Having worked for some time in network infrastructure technologies, I’ve become highly attuned to the issues of addressing and routing.
The address, a necessary evil
An address is a unique identifier that tells routing protocols where to send a message. The most common example is your postal mail address, which enables the post office to sort mail and get it to your mailbox.
An address requires two properties:
– It has to be unique (preferably!)
– The sender – the person sending you a message (in this case, a piece of mail) – needs to know it.
We’ve all wanted to send postcards to friends while on vacation and not had their addresses memorized. No way to get them their postcards.
And this is the critical point: making sure others know your address so they can send you messages.
Memorized telephone numbers: not a given in the 21st century.
This particular kind of address is so integral to our existence that we don’t even recognize how complex it is, or that it’s becoming obsolete: the telephone number. A series of 10 or so numbers, depending on the country.
We actually expect humans to remember strings of numbers in order to call people! How can we not see the absurdity of a mechanism that was devised during the era of switchboards?
Of course, telephone directories appeared around this same time (white and yellow pages), and later personal address books (contact databases). If we bother to enter the contact info of our main contacts into our smartphones, we can then forget their numbers. The smartphone remembers them for us.
In order to function, we are constantly maintaining this database by entering new numbers and updating old ones.
Do people enter the number of a company’s customer service department into their phones? No. Never. Because it’s too much work. We don’t have the contact info for companies in our phones.
What’s the customer service number?
What happens when I want to contact customer service at my ISP, for example? I have to look up the number, which adds an additional dose of frustration to whatever problem I’m already calling them about. Where do I find the customer service number? Probably online, on their website, on the “Contact” page.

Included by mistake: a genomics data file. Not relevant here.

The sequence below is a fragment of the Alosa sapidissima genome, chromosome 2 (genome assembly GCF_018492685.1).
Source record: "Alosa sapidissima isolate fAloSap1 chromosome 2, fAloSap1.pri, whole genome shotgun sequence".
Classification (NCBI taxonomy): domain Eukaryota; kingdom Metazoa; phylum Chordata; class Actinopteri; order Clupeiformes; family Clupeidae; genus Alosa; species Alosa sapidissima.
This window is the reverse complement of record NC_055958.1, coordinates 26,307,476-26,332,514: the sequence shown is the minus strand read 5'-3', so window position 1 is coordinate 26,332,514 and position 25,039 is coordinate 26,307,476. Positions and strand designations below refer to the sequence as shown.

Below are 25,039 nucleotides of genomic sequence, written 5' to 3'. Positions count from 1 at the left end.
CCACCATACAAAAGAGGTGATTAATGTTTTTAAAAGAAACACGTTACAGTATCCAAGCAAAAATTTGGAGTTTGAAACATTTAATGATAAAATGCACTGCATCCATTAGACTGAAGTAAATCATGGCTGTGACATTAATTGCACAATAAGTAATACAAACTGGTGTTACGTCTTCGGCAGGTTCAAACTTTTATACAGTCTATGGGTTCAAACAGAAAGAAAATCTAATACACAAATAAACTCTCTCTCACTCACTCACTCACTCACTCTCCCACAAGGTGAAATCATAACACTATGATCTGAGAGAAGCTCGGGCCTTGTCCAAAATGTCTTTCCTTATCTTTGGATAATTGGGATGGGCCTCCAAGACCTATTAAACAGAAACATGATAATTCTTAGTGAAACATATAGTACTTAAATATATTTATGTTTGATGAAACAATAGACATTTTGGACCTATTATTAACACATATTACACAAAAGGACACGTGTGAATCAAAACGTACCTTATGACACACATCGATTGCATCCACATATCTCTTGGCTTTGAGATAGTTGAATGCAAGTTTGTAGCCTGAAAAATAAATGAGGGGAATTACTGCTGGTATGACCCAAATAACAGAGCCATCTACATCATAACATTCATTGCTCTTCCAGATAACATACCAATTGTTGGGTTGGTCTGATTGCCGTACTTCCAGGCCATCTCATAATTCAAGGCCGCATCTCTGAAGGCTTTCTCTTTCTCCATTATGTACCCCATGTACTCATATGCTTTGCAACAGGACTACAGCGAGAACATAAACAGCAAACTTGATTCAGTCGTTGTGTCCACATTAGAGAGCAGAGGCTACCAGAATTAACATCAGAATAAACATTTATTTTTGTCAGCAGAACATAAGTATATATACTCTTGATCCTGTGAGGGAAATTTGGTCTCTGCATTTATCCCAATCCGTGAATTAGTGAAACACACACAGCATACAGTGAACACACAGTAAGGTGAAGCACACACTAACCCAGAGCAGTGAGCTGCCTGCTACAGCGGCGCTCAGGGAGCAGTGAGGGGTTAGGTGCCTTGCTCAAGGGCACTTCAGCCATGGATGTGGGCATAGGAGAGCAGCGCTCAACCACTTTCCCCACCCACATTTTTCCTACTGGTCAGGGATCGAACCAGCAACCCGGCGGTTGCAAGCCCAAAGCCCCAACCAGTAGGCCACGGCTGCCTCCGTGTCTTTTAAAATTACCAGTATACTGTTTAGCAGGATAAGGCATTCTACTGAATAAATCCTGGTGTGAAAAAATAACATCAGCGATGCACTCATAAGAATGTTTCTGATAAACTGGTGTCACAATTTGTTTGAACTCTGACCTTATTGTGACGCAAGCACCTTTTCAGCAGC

Companies increasingly hide this number behind a form or FAQ in order to limit the number of inbound calls to their call centers.
This process hardly offers an optimized customer experience, and it can become catastrophic if I have to contact customer service from my smartphone when away from my computer.
First I have to find the tiny number on the tiny website on my tiny screen, then call (if I’m lucky, I can just tap the number to dial, but otherwise I have to remember it or copy and paste it into my phone app). Essentially, I have to go online to call a call center, which is a serious problem.
Social media to the rescue of customer service?
Picture me at the airport: my plane is late, and I’m going to miss my connection. I’d like to know how the airline is going to handle the night I’m going to have to spend here. The agents are overwhelmed, so I decide to contact customer service.
I don’t feel like searching for a phone number, so I open Twitter on my smartphone.
I quickly find the airline’s Twitter handle and send a tweet, to which I expect a response. Since Twitter is a real-time communications medium, I get an answer right away.
Much better. I had a fairly smooth customer experience and didn’t need a phone number!
There are other reasons to use social media to contact customer service, but the ease-of-use factor should not be dismissed. The Net Easy Score is higher than for other channels.
The mobile app: the quickest route to customer service
But there is an even better option than social media… One that doesn’t require memorization, a search engine or a directory: a company’s own mobile app.
A number of companies have integrated Messaging into their apps. This allows them to offer customers an instant messaging system within the company’s app.
Once I’ve downloaded the app onto my smartphone, all I have to do is tap it and I’m in direct contact with customer service. No more phone numbers or queues. Just a simple, efficient way to get satisfaction.
Originally published Jun 04, 2015, updated Dec 30, 2022